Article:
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Getting Things Done by David Allen

 

Getting things doneready for anythingFirst things first

Amazon Links :

Getting Things Done: The Art of Stress-Free Productivity

Ready for Anything: 52 Productivity Principles for Getting Things Done

First Things First


Ideas useful in testing the adequacy of the Getting Things Done approach


With first-chapter allusions to martial arts, “flow,” “mind like water,” and other concepts borrowed from the East (and usually mangled), you’d almost think this self-helper from David Allen should have been called “Zen and the Art of Schedule Maintenance".


Not quite.

Yes, “Getting Things Done” offers a complete system for downloading all those free-floating gotta-do’s clogging your brain into a sophisticated framework of files and action lists--all purportedly to free your mind to focus on whatever you’re working on.

However, it still operates from the decidedly Western notion that if we could just get really, really organized, we could turn ourselves into 24/7 productivity machines.

(To wit, Allen, whom the New Economy bible “Fast Company” has dubbed “the personal productivity guru,” suggests that instead of meditating on crouching tigers and hidden dragons while you wait for a plane, you should unsheathe that high-tech saber known as the cell phone and attack that list of calls you need to return.)


As whole-life-organizing systems go, Allen’s is pretty good, even fun and therapeutic.

It starts with the exhortation to take every unaccounted-for scrap of paper in your workstation that you can’t junk, The next step is to write down every unaccounted-for gotta-do cramming your head onto its own scrap of paper.

Finally, throw the whole stew into a giant “in-basket”


That’s where the processing and prioritizing begin; in Allen’s system, it get a little convoluted at times, rife as it is with fancy terms, subterms, and sub-subterms for even the simplest concepts.

Thank goodness the spine of his system is captured on a straightforward, one-page flowchart that you can pin over your desk and repeatedly consult without having to refer back to the book.

That alone is worth the purchase price.

Also of value is Allen’s ingenious Two-Minute Rule: if there’s anything you absolutely must do that you can do right now in two minutes or less, then do it now, thus freeing up your time and mind tenfold over the long term.

It’s commonsense advice so obvious that most of us completely overlook it, much to our detriment; Allen excels at dispensing such wisdom in this useful, if somewhat belabored, self-improver aimed at everyone from CEOs to soccer moms (who we all know are more organized than most CEOs to start with).

— “Timothy Murphy”

  • The Art of Getting Things Done
    • A New Practice for a New Reality
    • Getting Control of Your Life: The Five Stages of Mastering Workflow
    • Getting Projects Creatively Under Way: The Five Phases of Project Planning
  • Practicing Stress-Free Productivity
    • Getting Started: Setting Up the Time, Space, and Tools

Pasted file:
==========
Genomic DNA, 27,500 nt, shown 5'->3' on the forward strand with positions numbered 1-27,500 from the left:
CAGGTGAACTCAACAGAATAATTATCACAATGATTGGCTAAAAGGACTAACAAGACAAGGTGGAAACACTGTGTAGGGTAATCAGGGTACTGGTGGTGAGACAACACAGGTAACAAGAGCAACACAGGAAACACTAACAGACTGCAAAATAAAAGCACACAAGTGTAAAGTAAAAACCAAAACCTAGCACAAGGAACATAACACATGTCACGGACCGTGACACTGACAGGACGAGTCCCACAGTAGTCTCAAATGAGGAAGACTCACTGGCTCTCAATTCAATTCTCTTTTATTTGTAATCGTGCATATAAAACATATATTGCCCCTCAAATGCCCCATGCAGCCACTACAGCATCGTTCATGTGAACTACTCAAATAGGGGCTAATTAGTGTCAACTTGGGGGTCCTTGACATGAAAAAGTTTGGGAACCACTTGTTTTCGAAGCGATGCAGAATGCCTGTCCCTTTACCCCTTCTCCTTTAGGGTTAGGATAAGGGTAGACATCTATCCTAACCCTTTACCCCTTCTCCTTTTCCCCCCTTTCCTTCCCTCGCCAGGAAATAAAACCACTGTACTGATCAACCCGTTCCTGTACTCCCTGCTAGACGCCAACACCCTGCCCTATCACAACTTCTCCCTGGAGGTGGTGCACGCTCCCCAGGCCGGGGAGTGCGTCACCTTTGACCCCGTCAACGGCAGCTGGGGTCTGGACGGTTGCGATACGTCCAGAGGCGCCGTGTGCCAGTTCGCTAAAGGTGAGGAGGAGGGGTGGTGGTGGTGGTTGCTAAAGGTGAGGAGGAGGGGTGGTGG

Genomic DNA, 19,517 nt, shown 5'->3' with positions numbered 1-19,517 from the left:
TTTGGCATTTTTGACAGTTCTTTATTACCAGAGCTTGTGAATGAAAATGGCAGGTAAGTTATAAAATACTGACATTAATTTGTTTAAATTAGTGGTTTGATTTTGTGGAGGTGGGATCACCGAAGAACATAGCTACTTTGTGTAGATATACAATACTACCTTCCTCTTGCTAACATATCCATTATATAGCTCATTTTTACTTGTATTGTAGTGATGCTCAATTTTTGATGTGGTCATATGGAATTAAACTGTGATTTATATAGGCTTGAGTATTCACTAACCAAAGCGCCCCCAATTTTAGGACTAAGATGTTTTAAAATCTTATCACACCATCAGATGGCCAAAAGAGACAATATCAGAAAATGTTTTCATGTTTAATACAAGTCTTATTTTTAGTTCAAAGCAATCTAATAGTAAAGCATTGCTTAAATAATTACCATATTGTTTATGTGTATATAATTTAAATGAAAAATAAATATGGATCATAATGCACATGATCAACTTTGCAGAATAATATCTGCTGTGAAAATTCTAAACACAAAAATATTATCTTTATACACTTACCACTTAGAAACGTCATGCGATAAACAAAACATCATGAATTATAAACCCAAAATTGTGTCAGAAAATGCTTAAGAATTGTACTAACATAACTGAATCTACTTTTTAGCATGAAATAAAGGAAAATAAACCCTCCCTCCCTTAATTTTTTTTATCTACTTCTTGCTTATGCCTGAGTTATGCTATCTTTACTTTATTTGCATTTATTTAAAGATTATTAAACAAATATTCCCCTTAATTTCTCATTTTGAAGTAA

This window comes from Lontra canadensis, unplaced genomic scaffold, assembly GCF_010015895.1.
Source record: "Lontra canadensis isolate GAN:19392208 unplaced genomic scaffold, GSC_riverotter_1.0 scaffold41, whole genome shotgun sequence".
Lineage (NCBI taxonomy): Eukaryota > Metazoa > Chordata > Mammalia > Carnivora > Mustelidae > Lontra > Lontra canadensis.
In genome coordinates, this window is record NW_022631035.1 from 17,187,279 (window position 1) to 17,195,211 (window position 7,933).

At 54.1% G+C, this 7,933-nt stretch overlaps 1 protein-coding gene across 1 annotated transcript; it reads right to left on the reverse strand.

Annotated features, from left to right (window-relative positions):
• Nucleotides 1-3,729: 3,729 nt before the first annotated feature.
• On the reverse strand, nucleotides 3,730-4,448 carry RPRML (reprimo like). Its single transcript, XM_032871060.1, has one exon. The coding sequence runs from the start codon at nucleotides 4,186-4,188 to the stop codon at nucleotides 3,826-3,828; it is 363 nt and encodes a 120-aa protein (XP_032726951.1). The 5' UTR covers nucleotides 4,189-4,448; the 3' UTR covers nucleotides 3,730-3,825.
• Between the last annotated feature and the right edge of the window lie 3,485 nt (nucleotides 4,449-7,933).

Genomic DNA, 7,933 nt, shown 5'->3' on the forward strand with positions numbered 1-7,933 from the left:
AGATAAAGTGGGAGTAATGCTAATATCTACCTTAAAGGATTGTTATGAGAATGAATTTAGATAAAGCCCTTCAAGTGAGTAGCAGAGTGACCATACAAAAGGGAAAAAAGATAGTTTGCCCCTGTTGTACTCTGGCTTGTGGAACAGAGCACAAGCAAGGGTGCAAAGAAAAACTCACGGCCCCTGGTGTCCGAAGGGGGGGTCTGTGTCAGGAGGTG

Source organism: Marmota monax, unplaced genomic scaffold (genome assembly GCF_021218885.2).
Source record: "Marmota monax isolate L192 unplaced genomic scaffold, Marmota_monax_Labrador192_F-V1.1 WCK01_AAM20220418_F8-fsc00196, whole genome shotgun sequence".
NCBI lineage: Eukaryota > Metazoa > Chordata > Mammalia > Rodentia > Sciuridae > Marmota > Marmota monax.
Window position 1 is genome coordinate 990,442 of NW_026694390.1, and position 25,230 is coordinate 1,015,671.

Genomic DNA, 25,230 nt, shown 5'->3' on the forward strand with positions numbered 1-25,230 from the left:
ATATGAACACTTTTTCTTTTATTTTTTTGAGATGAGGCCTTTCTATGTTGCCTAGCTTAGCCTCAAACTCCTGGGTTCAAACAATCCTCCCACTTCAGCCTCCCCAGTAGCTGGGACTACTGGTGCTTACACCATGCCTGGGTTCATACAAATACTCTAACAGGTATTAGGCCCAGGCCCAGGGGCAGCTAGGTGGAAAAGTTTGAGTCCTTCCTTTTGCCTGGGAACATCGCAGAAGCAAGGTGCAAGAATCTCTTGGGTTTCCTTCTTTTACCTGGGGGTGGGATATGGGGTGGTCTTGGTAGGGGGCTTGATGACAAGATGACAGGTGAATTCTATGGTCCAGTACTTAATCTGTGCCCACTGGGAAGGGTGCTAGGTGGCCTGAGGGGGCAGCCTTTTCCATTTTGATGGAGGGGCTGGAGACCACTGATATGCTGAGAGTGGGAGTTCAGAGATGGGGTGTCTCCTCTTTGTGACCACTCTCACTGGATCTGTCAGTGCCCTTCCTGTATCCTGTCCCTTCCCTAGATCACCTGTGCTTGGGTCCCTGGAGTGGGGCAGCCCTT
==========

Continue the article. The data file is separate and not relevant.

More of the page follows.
• Collection: Corralling Your “Stuff”
    • Processing: Getting “In” to Empty
    • Organizing: Setting Up the Right Buckets
    • Reviewing: Keeping Your System Functional
    • Doing: Making the Best Action Choices
    • Getting Projects Under Control
  • The Power of the Key Principles
    • The Power of the Collection Habit
    • The Power of the Next-Action Decision
    • The Power of Outcome Focusing
  • Conclusion

 

See Getting things done summary (an outline overview of the entire concept)

 

Processing and Organizing Workflow

 

Overview of the GTD fundamentals:


enlarged view (2.5 mb)

 

The Natural Planning Model

 

Also see Ready for Anything

 

       

 

“The greatest danger in times of turbulence is not turbulence; it is to act with yesterday’s logic”. — Peter Drucker


The shift from manual workers who do as they are being told — either by the task or by the boss — to knowledge workers who have to manage themselves ↓ profoundly challenges social structure

Managing Oneself is a REVOLUTION in human affairs.” … “It also requires an almost 180-degree change in the knowledge workers’ thoughts and actions from what most of us—even of the younger generation—still take for granted as the way to think and the way to act.” …

… “Managing Oneself is based on the very opposite realities: Workers are likely to outlive organizations (and therefore, employers can’t be depended on for designing your life), and the knowledge worker has mobility.” ← in a context

 

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It’s up to you to figure out what to harvest and calendarize
working something out in time (1915, 1940, 1970 … 2040 … the outer limit of your concern)nobody is going to do it for you.

It may be a step forward to actively reject something (rather than just passively ignoring) and then figure out a coping plan for what you’ve rejected.

Your future is between your ears and our future is between our collective ears — it can’t be otherwise. A site exploration starting point

 

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